How Policy Could Impact Food Waste (Part One)

Part one in a three-part series this week highlights the steps organizations and nonprofits have taken to push for policy around the issue of food waste.

Arlene Karidis, Freelance writer

October 9, 2018

4 Min Read

In a three-part series this week, Waste360 takes a look at the main issues around food waste and explores what’s going on at the state and federal levels. Read part two here and part three here.

Sixty-three million tons of food is wasted in the U.S. every year, a staggering volume that exacerbates multiple issues within the food system. It translates to huge losses along the supply chain. It wastes water and fertilizer. Then, there are environmental concerns, as rotting organics pile on landfills and release methane into the air.  

On the flip side, focused efforts to reduce food waste create jobs, provide opportunity to make compost and energy and could help feed the 40 million hungry people in the U.S., according to the United States Department of Agriculture (USDA). The problems and opportunities around food waste are why organizations like Harvard Law School Food Law and Policy Clinic and nonprofit Rethink Food Waste through Economics and Data (ReFED) are pushing for policy around this issue.

ReFED recently put out its "Roadmap to Reduce U.S. Food Waste by 20 Percent," a national study and action plan to cut food waste at scale.

“When we published the Roadmap report, we found a few top-level areas that can be used to accelerate food waste reduction, with one area being public policy. You can get more people involved,” says Chris Hunt, communications director for ReFED.

A lot is going on at the state level. And the first comprehensive piece of federal legislation around food waste has been in the works for a couple of years.

“Some current laws make it hard to reduce food waste, like date label laws in several states that restrict donations past a certain date,” says Hunt.

“But laws can also provide incentive to do good, like tax incentives for donating. So, laws can be a barrier, or they can be used to drive people to make better decisions,” says Emily Broad Leib, director of Harvard Law School Food Law and Policy Clinic.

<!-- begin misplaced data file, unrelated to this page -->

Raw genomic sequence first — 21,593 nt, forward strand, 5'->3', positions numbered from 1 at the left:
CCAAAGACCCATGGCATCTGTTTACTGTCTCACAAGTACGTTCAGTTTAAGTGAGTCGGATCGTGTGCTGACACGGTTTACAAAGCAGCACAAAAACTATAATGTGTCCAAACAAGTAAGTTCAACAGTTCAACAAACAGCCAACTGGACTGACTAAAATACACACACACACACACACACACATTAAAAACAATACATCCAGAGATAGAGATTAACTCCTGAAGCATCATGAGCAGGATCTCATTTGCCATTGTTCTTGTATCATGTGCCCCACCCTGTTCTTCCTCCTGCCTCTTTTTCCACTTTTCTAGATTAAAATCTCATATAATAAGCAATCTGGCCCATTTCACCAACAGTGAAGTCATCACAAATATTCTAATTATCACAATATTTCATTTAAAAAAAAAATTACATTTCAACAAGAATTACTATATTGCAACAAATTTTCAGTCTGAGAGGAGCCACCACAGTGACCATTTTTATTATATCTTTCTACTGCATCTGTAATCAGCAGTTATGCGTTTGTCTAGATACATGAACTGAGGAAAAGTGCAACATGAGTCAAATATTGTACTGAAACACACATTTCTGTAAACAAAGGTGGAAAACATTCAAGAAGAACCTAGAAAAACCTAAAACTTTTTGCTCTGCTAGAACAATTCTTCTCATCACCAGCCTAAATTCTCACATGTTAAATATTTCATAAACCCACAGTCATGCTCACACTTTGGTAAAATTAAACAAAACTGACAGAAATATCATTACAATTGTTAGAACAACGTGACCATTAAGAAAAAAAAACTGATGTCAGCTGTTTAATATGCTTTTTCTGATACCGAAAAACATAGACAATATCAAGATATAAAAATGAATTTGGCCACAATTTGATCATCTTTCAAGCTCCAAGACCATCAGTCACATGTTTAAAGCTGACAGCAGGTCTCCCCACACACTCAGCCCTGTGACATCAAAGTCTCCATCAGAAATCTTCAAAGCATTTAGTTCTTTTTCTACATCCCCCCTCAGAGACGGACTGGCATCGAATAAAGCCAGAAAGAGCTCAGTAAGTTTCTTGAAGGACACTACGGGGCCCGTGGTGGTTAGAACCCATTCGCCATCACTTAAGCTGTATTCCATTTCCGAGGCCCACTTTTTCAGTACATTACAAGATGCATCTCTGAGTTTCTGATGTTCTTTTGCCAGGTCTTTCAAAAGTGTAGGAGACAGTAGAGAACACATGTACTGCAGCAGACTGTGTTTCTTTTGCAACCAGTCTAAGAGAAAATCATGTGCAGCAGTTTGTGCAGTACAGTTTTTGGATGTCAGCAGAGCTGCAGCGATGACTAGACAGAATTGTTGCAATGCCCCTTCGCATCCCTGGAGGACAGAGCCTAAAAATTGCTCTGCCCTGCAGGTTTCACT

In the most recent legislative session, 91 pieces of food waste-related laws were proposed in 30 states, 22 of which have passed into law.

“There’s been a lot of activity. But a lot of change is needed yet,” says Broad Leib.

Date labels especially have been up for discussion, both in proposed federal and state legislation.  Many states are now trying to change how they regulate date labels, with California passing a law and several states having introduced legislation.

But now, there is inconsistency that causes confusion. Those working to affect policy would like food to have only two labels.

When it comes to food waste, there is relatively little federal law. The few significant pieces are the Bill Emerson Good Samaritan Food Donation Act, which protects food donors and nonprofit groups that distribute food from liability associated with the consumption of donated food; the Federal Enhanced Tax Deduction for Food Donation, which allows businesses to value their food donations to qualified nonprofits; and the Federal Swine Health Protection Act, which requires that meat and animal-byproduct-containing scraps be treated by heat to kill bacteria before they’re fed to hogs. 

The 2018 federal Farm Bill has pieces of an ambitious food recovery act attached to it. Advocates pushing for a law of such large scope have faced an uphill climb, but its gaining momentum.

“Unfortunately, in recent cycles, Farm Bill politics have been deeply polarizing, with Republicans determined to cut nutrition assistance spending [one of several food-related issues the bill addresses] and Democrats clamoring to protect this safety net. Few proposals getting the most attention reflect the systems-aware orientation needed to produce food more sustainably and distribute it more equitably,” says Nicole Civita, sustainable food systems specialist at University of Colorado, Boulder.

Meanwhile, the U.S. Environmental Protection Agency (EPA) has set a national goal to cut food waste by 50 percent by 2030. And it’s looking to see what role it can play in moving toward that goal, including by improving data, as data helps show how to reach goals, said Kathleen Salyer of EPA during a Food Waste Summit co-hosted by Harvard Law School Food Law and Policy Clinic and ReFED.

One of the agency’s areas of focus is data collection around anaerobic digestion (AD) to help track capacity and to serve as a resource to facilitate AD for food waste.

ReFED is focusing on data and analytics, too. “We are hoping to impact policies and peoples’ sense of what’s valuable,” says Hunt.

About the Author(s)

Arlene Karidis

Freelance writer, Waste360

Arlene Karidis has 30 years’ cumulative experience reporting on health and environmental topics for B2B and consumer publications of a global, national and/or regional reach, including Waste360, Washington Post, The Atlantic, Huffington Post, Baltimore Sun and lifestyle and parenting magazines. In between her assignments, Arlene does yoga, Pilates, takes long walks, and works her body in other ways that won’t bang up her somewhat challenged knees; drinks wine;  hangs with her family and other good friends and on really slow weekends, entertains herself watching her cat get happy on catnip and play with new toys.

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